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Int J Dev Neurosci. 1994 Nov;12(7):611-21.

Activity-dependent plasticity of inhibitory and excitatory amino acid transmitter systems in cultured rat cerebral cortex.

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Netherlands Institute for Brain Research, Graduate School Neurosciences Amsterdam.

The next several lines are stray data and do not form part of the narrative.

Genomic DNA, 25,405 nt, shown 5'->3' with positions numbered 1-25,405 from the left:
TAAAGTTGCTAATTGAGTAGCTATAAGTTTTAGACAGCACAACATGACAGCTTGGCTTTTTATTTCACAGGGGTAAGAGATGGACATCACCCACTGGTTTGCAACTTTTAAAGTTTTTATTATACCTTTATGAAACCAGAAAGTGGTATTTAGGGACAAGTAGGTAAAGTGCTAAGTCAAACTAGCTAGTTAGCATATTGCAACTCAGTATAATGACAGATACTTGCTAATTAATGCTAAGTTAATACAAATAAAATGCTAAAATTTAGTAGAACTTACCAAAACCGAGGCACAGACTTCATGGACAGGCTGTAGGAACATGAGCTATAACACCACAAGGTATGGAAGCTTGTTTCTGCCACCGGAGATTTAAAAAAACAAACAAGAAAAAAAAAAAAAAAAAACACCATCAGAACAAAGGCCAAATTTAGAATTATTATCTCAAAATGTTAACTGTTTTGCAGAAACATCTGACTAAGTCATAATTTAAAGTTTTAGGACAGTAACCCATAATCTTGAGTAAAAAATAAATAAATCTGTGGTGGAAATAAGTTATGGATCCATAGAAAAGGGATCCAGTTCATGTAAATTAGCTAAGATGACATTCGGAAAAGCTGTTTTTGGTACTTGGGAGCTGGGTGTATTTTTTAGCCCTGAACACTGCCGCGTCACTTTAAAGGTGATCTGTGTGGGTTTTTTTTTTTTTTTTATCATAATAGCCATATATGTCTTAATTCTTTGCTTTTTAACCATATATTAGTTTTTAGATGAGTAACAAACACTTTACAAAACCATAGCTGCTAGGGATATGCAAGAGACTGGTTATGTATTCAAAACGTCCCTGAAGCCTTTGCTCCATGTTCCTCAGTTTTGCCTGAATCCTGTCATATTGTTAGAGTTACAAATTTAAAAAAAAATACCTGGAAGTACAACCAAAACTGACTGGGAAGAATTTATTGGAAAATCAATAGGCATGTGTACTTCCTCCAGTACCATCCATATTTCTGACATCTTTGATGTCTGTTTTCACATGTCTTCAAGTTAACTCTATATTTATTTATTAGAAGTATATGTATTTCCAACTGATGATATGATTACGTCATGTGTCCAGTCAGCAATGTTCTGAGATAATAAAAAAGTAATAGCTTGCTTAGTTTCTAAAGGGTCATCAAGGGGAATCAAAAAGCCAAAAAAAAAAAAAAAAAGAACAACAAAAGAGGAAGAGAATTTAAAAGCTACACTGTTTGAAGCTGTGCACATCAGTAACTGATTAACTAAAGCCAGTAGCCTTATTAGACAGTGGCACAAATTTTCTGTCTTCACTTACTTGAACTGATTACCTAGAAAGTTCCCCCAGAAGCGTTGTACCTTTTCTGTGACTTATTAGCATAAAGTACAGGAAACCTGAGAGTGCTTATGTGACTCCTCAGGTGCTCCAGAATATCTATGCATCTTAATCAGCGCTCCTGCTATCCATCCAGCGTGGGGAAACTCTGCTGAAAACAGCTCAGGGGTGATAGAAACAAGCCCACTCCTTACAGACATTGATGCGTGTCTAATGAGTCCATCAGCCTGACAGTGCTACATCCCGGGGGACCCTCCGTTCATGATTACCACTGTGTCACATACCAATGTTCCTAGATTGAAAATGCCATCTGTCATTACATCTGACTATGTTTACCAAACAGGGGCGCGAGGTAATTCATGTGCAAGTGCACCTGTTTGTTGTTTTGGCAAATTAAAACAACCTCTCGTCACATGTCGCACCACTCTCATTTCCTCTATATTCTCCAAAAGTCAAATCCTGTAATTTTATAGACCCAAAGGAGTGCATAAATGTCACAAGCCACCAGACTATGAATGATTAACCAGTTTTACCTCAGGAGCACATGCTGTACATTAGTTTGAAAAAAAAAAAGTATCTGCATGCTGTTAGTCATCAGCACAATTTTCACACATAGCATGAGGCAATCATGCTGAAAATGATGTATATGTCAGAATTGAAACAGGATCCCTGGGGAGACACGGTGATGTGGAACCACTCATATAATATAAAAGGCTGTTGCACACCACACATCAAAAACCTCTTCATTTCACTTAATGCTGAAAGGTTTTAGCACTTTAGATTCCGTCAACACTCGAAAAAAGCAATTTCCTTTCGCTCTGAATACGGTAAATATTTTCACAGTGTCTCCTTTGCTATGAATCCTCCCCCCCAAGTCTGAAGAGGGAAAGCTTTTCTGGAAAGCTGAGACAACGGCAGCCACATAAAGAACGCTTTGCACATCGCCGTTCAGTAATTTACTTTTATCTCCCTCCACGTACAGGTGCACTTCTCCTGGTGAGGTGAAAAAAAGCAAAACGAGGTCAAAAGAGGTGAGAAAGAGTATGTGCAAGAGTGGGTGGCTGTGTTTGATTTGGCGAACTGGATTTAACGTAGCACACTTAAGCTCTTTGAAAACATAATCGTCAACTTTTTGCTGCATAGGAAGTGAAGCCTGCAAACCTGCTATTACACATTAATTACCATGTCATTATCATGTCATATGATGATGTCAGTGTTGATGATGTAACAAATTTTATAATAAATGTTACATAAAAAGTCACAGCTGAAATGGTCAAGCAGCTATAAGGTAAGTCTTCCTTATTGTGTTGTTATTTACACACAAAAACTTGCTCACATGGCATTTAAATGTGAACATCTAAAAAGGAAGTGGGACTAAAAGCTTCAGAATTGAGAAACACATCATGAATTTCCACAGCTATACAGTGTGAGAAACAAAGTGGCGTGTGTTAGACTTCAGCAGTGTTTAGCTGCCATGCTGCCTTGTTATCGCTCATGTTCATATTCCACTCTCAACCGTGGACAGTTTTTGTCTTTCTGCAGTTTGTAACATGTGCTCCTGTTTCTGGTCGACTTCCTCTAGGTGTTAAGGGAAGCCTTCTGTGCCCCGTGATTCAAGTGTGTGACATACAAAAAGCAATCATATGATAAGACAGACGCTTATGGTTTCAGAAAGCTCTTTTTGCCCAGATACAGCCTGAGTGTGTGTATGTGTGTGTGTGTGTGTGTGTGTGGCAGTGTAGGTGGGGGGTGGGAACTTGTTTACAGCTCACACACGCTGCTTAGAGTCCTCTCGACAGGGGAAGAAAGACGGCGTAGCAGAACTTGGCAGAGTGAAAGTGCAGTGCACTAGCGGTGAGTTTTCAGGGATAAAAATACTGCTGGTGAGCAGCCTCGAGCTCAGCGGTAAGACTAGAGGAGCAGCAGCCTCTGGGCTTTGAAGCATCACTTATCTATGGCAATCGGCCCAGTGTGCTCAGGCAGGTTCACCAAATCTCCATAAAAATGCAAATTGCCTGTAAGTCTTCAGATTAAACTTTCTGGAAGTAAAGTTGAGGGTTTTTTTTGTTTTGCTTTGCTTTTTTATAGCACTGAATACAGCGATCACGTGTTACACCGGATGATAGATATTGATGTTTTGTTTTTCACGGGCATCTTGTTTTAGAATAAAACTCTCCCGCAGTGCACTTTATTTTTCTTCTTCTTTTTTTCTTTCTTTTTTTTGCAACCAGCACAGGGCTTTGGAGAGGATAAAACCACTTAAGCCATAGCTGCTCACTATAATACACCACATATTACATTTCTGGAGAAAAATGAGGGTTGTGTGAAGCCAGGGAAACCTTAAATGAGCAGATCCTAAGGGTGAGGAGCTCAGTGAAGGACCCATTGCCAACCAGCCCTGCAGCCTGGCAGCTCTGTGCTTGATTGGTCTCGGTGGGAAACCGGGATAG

Chronic suppression of spontaneous bioelectric activity in cultures of dissociated fetal rat cerebral cortex increases neuronal cell death and results in electrophysiological changes which indicate an altered balance between excitatory and inhibitory neurotransmission in culture. To delineate whether alterations in neurotransmitter release could underlie this imbalance, we investigated the effects of chronic tetrodotoxin (TTX) treatment on the content and release of glutamate, aspartate and gamma-aminobutyric acid (GABA) in culture. Chronic TTX treatment decreased the content of all amino acids investigated. However, only GABA was decreased relative to the neuronal marker NSE (neuron-specific enolase), indicating a disproportionate loss of GABA production following chronic silencing. Depolarization-induced release of GABA, glutamate and aspartate increased about 10-fold between 7 and 21 days in control cultures. Chronic TTX treatment significantly increased the depolarization-induced release of glutamate and aspartate at 7 days in vitro relative to control levels. At all ages it caused a two-fold increase in the ratio of evoked excitatory amino acid release to that of GABA. These observations suggest that chronic silencing of developing neocortex cell cultures increases the ratio of excitatory to inhibitory synaptic activity either by differential cell death or by reduced synaptic efficiency, on which a decrease in GABA neurotransmission appears to play a major role. Since similar mechanisms may be involved in activity-dependent plasticity in vivo, these cultures provide a useful model to analyse this phenomenon at the cell biological and molecular level.

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